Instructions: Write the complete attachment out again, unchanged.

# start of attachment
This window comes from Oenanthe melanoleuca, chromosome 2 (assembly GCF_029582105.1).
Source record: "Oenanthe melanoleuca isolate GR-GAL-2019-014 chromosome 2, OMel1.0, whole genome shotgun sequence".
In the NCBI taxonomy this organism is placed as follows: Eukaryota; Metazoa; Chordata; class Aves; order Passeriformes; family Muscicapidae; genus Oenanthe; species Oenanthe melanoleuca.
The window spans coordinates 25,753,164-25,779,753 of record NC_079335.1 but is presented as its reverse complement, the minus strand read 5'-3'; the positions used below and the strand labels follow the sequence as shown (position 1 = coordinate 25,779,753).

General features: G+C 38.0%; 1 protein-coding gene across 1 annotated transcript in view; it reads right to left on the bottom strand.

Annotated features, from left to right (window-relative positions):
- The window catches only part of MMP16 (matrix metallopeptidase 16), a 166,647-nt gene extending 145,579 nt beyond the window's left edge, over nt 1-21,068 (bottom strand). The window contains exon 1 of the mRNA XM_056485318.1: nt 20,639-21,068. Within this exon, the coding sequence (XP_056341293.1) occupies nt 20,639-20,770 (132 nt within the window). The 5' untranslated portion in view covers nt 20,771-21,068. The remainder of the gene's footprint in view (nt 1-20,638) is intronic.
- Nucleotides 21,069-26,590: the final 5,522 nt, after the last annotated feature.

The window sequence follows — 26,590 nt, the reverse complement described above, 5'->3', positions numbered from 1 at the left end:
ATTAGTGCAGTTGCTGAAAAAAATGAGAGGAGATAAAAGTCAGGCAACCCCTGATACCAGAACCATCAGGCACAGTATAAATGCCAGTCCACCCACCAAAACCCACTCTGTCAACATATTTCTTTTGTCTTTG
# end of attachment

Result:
This window comes from Oenanthe melanoleuca, chromosome 2 (assembly GCF_029582105.1).
Source record: "Oenanthe melanoleuca isolate GR-GAL-2019-014 chromosome 2, OMel1.0, whole genome shotgun sequence".
In the NCBI taxonomy this organism is placed as follows: Eukaryota; Metazoa; Chordata; class Aves; order Passeriformes; family Muscicapidae; genus Oenanthe; species Oenanthe melanoleuca.
The window spans coordinates 25,753,164-25,779,753 of record NC_079335.1 but is presented as its reverse complement, the minus strand read 5'-3'; the positions used below and the strand labels follow the sequence as shown (position 1 = coordinate 25,779,753).

General features: G+C 38.0%; 1 protein-coding gene across 1 annotated transcript in view; it reads right to left on the bottom strand.

Annotated features, from left to right (window-relative positions):
- The window catches only part of MMP16 (matrix metallopeptidase 16), a 166,647-nt gene extending 145,579 nt beyond the window's left edge, over nt 1-21,068 (bottom strand). The window contains exon 1 of the mRNA XM_056485318.1: nt 20,639-21,068. Within this exon, the coding sequence (XP_056341293.1) occupies nt 20,639-20,770 (132 nt within the window). The 5' untranslated portion in view covers nt 20,771-21,068. The remainder of the gene's footprint in view (nt 1-20,638) is intronic.
- Nucleotides 21,069-26,590: the final 5,522 nt, after the last annotated feature.

The window sequence follows — 26,590 nt, the reverse complement described above, 5'->3', positions numbered from 1 at the left end:
ATTAGTGCAGTTGCTGAAAAAAATGAGAGGAGATAAAAGTCAGGCAACCCCTGATACCAGAACCATCAGGCACAGTATAAATGCCAGTCCACCCACCAAAACCCACTCTGTCAACATATTTCTTTTGTCTTTG